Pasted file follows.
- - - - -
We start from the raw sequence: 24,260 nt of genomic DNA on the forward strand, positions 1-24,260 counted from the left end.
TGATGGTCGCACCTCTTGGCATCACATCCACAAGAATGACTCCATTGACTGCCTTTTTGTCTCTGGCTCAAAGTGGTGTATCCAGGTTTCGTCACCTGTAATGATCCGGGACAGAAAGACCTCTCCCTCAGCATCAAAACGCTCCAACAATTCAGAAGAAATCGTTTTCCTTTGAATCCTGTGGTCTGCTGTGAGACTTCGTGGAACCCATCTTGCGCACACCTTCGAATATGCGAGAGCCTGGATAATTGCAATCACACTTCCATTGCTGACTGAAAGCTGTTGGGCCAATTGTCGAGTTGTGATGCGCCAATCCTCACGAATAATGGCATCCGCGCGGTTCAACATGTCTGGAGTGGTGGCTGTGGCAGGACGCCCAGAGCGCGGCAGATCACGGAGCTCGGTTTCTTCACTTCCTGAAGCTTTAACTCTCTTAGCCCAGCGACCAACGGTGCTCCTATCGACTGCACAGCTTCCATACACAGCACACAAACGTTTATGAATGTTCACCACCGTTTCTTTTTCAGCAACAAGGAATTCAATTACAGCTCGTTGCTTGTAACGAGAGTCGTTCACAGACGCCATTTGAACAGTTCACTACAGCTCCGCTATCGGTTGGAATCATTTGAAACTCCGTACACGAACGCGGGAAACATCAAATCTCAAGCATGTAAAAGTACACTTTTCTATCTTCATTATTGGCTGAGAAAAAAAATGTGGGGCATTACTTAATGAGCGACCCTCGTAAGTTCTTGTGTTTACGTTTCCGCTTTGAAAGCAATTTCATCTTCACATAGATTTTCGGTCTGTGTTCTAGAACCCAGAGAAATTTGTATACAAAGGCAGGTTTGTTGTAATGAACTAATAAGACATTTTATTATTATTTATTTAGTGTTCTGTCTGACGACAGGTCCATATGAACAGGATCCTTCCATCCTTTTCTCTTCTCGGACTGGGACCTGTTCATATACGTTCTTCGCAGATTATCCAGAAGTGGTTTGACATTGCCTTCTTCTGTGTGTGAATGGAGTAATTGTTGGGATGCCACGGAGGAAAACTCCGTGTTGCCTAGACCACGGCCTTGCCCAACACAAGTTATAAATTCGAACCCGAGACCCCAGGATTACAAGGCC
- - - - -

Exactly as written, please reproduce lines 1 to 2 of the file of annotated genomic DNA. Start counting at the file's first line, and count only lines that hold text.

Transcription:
We start from the raw sequence: 24,260 nt of genomic DNA on the forward strand, positions 1-24,260 counted from the left end.
TGATGGTCGCACCTCTTGGCATCACATCCACAAGAATGACTCCATTGACTGCCTTTTTGTCTCTGGCTCAAAGTGGTGTATCCAGGTTTCGTCACCTGTAATGATCCGGGACAGAAAGACCTCTCCCTCAGCATCAAAACGCTCCAACAATTCAGAAGAAATCGTTTTCCTTTGAATCCTGTGGTCTGCTGTGAGACTTCGTGGAACCCATCTTGCGCACACCTTCGAATATGCGAGAGCCTGGATAATTGCAATCACACTTCCATTGCTGACTGAAAGCTGTTGGGCCAATTGTCGAGTTGTGATGCGCCAATCCTCACGAATAATGGCATCCGCGCGGTTCAACATGTCTGGAGTGGTGGCTGTGGCAGGACGCCCAGAGCGCGGCAGATCACGGAGCTCGGTTTCTTCACTTCCTGAAGCTTTAACTCTCTTAGCCCAGCGACCAACGGTGCTCCTATCGACTGCACAGCTTCCATACACAGCACACAAACGTTTATGAATGTTCACCACCGTTTCTTTTTCAGCAACAAGGAATTCAATTACAGCTCGTTGCTTGTAACGAGAGTCGTTCACAGACGCCATTTGAACAGTTCACTACAGCTCCGCTATCGGTTGGAATCATTTGAAACTCCGTACACGAACGCGGGAAACATCAAATCTCAAGCATGTAAAAGTACACTTTTCTATCTTCATTATTGGCTGAGAAAAAAAATGTGGGGCATTACTTAATGAGCGACCCTCGTAAGTTCTTGTGTTTACGTTTCCGCTTTGAAAGCAATTTCATCTTCACATAGATTTTCGGTCTGTGTTCTAGAACCCAGAGAAATTTGTATACAAAGGCAGGTTTGTTGTAATGAACTAATAAGACATTTTATTATTATTTATTTAGTGTTCTGTCTGACGACAGGTCCATATGAACAGGATCCTTCCATCCTTTTCTCTTCTCGGACTGGGACCTGTTCATATACGTTCTTCGCAGATTATCCAGAAGTGGTTTGACATTGCCTTCTTCTGTGTGTGAATGGAGTAATTGTTGGGATGCCACGGAGGAAAACTCCGTGTTGCCTAGACCACGGCCTTGCCCAACACAAGTTATAAATTCGAACCCGAGACCCCAGGATTACAAGGCC